Tuesday, governments and other stakeholders from around the world will convene in Geneva for the World Telecommunications Policy Forum (WTPF), the International Telecommunication Union’s first major convening since the World Conference on International Telecommunications (WCIT) in December. Internet issues are squarely on the table at WTPF and, while the Forum won’t produce binding outcomes à la the treaty that was under negotiation at the WCIT, we’re going to be watching the debates around the Secretary-General’s report and the draft consensus opinions very closely.
These opinions, which focus on broadband connectivity and Internet Exchange Points (IXPs), the IPv6 transition, and the importance of multistakeholder approaches to Internet governance, were developed in a months-long process conducted by an Informal Experts Group that included ITU Member States as well as members of the technical community, industry, and civil society. They will help shape discussions of these issues at the ITU, including at the upcoming Plenipotentiary in 2014. While these draft opinions aren’t perfect – see CDT’s analysis of the report and opinions here – it’s not clear that they could be improved by opening the text up for re-negotiation. WTPF runs just 3 short days, from the 14-16 of May, meaning time is limited to engage in extensive deliberation over the precise wording of the output documents.
Instead, we hope to see discussions focus on finding concrete solutions to the identified challenges. Fortunately, contributions from Sector Members ISOC and the Regional Internet Registries (RIRs) bring substantive expertise to the table, laying out the on-going work that these technically-focused multistakeholder NGOs are engaged in to address real-world needs like the deployment of IXPs and allocation of a diminishing supply of IPv4 addresses during the transition to IPv6. These contributions demonstrate the critical need to have more than just government stakeholders actively participating in the conversation over these globally important issues.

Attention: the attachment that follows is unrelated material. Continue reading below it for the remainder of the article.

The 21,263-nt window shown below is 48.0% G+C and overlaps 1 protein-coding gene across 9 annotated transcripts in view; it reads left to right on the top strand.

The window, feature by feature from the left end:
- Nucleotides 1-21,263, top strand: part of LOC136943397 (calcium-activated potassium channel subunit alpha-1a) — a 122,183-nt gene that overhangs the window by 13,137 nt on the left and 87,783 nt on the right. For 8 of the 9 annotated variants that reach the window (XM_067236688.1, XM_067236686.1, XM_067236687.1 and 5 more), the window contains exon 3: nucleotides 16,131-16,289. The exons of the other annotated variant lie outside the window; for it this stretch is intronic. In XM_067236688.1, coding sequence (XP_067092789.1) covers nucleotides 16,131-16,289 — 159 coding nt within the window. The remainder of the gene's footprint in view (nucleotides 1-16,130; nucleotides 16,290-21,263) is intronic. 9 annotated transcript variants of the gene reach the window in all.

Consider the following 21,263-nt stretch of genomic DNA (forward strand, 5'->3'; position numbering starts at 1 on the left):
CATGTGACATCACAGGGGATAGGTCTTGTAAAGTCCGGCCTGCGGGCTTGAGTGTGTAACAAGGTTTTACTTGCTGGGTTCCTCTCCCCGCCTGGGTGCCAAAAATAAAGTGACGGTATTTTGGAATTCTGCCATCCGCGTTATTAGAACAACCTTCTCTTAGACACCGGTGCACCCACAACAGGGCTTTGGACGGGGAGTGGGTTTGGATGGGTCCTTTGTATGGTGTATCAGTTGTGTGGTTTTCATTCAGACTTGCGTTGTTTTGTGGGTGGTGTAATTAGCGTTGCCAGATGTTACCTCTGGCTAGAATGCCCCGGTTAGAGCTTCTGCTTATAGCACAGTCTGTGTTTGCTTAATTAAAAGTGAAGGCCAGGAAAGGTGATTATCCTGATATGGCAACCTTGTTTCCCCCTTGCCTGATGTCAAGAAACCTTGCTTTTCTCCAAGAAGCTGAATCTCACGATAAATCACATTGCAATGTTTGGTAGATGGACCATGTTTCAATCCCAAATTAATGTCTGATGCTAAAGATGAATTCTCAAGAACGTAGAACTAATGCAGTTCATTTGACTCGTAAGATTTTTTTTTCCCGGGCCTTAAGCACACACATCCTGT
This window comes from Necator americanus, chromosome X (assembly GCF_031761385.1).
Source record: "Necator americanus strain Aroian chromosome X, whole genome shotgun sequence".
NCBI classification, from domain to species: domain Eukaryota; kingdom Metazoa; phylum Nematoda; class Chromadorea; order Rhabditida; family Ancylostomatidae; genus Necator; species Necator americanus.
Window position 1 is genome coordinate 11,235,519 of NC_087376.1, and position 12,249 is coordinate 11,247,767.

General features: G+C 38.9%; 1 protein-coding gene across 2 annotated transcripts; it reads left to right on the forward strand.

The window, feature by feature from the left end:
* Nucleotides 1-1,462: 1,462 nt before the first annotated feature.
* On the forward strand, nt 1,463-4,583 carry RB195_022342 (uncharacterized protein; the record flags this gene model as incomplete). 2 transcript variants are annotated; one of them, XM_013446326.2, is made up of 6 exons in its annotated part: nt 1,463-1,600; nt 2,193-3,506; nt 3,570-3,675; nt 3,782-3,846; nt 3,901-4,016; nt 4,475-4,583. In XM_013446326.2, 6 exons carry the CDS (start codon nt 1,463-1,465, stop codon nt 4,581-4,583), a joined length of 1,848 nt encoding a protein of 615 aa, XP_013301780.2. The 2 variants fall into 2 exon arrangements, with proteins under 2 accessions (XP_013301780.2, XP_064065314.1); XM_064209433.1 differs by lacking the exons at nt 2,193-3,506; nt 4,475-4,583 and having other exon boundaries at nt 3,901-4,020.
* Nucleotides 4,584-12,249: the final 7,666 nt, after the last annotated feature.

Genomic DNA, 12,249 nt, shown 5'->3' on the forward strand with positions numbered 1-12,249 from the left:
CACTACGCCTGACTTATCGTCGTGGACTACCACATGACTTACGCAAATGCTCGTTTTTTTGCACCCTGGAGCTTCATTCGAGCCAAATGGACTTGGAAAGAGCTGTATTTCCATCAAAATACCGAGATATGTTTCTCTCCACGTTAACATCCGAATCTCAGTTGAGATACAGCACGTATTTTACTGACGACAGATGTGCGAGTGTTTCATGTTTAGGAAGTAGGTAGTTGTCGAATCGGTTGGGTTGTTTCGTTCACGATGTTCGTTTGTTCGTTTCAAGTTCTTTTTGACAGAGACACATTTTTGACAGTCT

Matthew Shears (now officially CDT Director for the Project on Global Internet Policy and Human Rights) and I will both be attending WTPF – Matthew, as a member of the IEG, and I as an independent member of civil society in “observer” status. Matthew joined three other civil society members of the IEG in offering comments on the opinions and the Secretary-General’s report, and we hope to continue to be able to provide input into the discussions during the Forum.
We’ll be reporting from WTPF on CDT’s blog and on Twitter (through @cendemtech and @ellanso) throughout the week. The meetings will be live-streamed on the ITU’s website, so members of the public can follow the discussions as they happen.